If there is one thing that matters in most games, it’s the controls, and GoldenEye 007 delivers. You can play the game with the classic controller, nunchuck + Wii-mote combo, or even a Gamecube controller. The “regular” controllers are easy to get right, but it’s with the nunchuck + Wii-mote combo that the developers impressed me. You can finely tune both your regular aim, and your “aiming down the sights of the gun” controls to your liking. In addition to that, there are many button configurations for all control options. One major problem I have though is that when you’re playing split-screen multi-player, anyone who is using a nunchuck + Wii-mote, and is not the first player, can change their button configuration, but the turning/aiming controls are set to default; meaning the other players cannot use custom control settings.

It’s a gold gun! Its awesomeness needs no explanation!

Lastly we have the multi-player. GoldenEye 64 had a great campaign, but it’s the multi-player that brought all kinds of people to your house. The multi-player in GoldenEye 007 is a lot of fun. There is the typical death-match, team death-match, and a mode in which players must capture and control certain points on the map. There are also a few more unique game-types, one of which has players all fighting over control of the golden gun. The golden gun is a single-shot gun (must be reloaded each time), but killing with it earns you five points, while other kills only get you one point. I found this mode to be quite fun and hectic; the thrill of holding the golden gun and wanting to keep it makes it exciting. Another mode (is only available online) has two teams fighting over a briefcase. One team holds the briefcase, and for every second they hold it, a bar fills up. The other team must destroy the briefcase, or simply prevent the other team from holding it for too long. Every mode is fun and distinct from the others. There aren’t a whole lot of modes, but there’s enough to satisfy your multi-player needs. Here’s the section of the paragraph where I need to say something negative, so here it goes: Why is there no “pistols only”, “rockets only” etc. option? Instead of this type of option like in the original game, each player chooses whatever “loadout” (can we say Call of Duty?) they want. So, while I have a machine gun with a grenade launcher attachment, you can choose a sniper rifle, machine gun, or even rocket launcher. How this was overlooked, I really can’t fathom. Of course you can always play by the honor system and play “pistols only”, but then you have to switch to your pistol every single time you respawn.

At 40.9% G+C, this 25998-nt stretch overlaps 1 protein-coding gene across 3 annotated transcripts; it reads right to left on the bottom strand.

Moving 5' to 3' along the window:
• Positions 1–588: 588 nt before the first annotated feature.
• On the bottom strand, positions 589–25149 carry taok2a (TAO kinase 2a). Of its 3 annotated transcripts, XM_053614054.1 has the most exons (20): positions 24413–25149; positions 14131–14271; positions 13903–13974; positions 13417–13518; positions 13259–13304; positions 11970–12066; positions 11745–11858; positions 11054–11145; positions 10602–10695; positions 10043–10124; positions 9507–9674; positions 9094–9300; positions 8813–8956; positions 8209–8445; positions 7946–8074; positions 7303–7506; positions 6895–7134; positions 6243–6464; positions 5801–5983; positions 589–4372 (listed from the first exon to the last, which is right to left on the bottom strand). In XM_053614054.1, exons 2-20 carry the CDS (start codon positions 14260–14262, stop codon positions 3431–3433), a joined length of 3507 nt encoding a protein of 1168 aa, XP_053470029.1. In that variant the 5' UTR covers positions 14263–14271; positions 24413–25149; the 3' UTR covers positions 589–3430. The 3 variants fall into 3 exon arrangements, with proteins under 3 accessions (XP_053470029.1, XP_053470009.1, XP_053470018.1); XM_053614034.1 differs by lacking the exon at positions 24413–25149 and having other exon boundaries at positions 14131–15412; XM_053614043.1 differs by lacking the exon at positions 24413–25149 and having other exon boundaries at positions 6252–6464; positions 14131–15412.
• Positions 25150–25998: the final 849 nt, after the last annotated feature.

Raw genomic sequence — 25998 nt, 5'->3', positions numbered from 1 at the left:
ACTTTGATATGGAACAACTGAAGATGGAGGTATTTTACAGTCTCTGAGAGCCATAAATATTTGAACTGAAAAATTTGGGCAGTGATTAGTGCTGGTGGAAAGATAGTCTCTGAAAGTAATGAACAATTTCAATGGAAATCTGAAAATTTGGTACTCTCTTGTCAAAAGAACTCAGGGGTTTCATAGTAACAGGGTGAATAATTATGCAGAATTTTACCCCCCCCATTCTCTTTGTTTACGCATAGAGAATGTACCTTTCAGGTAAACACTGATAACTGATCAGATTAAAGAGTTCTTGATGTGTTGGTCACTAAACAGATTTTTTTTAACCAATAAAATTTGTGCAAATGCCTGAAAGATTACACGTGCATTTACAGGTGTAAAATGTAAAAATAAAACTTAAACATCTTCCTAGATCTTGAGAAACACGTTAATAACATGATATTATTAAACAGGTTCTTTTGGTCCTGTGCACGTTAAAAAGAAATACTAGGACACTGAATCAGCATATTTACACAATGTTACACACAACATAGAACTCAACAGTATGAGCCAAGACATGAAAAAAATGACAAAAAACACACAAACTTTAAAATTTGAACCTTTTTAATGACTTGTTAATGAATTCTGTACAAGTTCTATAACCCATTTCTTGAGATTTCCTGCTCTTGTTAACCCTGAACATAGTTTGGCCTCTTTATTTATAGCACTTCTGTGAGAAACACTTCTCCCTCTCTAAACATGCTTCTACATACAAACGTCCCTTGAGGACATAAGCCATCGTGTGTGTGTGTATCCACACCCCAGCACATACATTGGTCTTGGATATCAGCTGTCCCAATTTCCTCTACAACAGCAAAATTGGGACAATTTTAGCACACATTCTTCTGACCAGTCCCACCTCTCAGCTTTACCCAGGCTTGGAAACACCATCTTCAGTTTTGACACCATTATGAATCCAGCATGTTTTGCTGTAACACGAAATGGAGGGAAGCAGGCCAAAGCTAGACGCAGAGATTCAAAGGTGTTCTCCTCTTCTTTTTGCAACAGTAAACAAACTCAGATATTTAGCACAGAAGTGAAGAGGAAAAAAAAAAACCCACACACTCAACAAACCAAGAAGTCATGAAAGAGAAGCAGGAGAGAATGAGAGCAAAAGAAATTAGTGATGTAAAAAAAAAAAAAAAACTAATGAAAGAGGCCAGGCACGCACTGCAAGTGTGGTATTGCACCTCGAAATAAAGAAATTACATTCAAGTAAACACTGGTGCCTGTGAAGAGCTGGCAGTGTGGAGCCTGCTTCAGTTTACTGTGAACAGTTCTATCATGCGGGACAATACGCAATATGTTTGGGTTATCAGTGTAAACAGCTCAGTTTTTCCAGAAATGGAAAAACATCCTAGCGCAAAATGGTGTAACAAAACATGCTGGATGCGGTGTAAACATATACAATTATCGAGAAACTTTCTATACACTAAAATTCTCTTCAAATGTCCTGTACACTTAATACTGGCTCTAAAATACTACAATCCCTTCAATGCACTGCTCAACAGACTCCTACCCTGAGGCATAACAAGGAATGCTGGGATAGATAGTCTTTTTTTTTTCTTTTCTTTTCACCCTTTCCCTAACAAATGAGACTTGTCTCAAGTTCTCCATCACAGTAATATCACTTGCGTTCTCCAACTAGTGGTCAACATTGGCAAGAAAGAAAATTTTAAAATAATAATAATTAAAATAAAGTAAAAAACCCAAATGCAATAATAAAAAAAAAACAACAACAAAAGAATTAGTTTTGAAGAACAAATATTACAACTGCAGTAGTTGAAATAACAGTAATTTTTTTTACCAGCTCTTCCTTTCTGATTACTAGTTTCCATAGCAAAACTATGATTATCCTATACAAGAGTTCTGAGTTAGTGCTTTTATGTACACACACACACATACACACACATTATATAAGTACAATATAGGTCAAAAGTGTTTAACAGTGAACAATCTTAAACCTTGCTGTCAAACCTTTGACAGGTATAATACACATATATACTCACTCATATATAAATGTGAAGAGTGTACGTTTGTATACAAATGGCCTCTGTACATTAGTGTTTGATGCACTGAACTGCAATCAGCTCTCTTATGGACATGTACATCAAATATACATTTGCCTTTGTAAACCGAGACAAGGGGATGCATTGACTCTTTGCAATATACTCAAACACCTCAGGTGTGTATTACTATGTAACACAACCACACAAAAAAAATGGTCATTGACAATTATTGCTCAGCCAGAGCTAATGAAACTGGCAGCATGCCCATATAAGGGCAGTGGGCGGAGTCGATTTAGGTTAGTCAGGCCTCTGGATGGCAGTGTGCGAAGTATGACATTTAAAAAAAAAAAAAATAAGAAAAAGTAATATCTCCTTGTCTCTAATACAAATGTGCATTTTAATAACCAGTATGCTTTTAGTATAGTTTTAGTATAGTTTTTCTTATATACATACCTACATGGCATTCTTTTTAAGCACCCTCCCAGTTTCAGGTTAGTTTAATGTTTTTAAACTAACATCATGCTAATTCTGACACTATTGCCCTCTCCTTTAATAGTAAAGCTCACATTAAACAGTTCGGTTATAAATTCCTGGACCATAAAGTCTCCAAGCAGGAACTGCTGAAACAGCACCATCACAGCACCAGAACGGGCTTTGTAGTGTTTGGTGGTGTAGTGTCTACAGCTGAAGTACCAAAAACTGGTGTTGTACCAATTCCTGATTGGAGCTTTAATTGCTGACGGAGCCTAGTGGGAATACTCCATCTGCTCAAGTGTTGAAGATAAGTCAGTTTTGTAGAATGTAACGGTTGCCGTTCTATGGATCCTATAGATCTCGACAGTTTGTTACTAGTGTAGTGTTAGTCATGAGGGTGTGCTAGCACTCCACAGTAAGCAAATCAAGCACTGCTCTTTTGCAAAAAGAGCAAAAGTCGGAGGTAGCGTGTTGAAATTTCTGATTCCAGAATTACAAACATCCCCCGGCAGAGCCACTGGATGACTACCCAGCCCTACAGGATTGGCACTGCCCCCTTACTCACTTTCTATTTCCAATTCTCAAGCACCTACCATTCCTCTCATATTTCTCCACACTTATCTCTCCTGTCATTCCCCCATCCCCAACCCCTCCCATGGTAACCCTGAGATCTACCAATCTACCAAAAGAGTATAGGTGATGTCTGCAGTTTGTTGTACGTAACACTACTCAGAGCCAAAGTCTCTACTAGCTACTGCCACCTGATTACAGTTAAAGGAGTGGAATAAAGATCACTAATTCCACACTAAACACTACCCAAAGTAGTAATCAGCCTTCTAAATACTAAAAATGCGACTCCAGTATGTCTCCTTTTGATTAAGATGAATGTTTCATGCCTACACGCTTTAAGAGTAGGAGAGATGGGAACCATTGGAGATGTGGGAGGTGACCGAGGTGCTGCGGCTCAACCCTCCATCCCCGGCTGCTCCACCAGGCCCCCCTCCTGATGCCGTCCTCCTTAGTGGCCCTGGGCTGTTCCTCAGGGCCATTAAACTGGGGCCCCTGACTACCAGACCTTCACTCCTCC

Sorry, Daniel, maybe next time.

GoldenEye 007 has great graphics, and good yet linear level design. The multi-player strangely lacks the typical “pistols only” type of modes, but will still be a blast online, or with 2-4 players. The time trial mode feels very tacked on, but the 007 classic mode gives incentive for a challenging replay. The original GoldenEye 64 was special, because it was great in its own right, and there weren’t many 4-player games available back then. The new GoldenEye 007 for Wii copies Call of Duty perhaps a little too much for its own good, and it might be difficult to differentiate it from the myriad of multi-player options available to gamers today. It’s a good game, and it’s worth your time and money, but it doesn’t quite live up to the legend that is GoldenEye 64.

Grade B+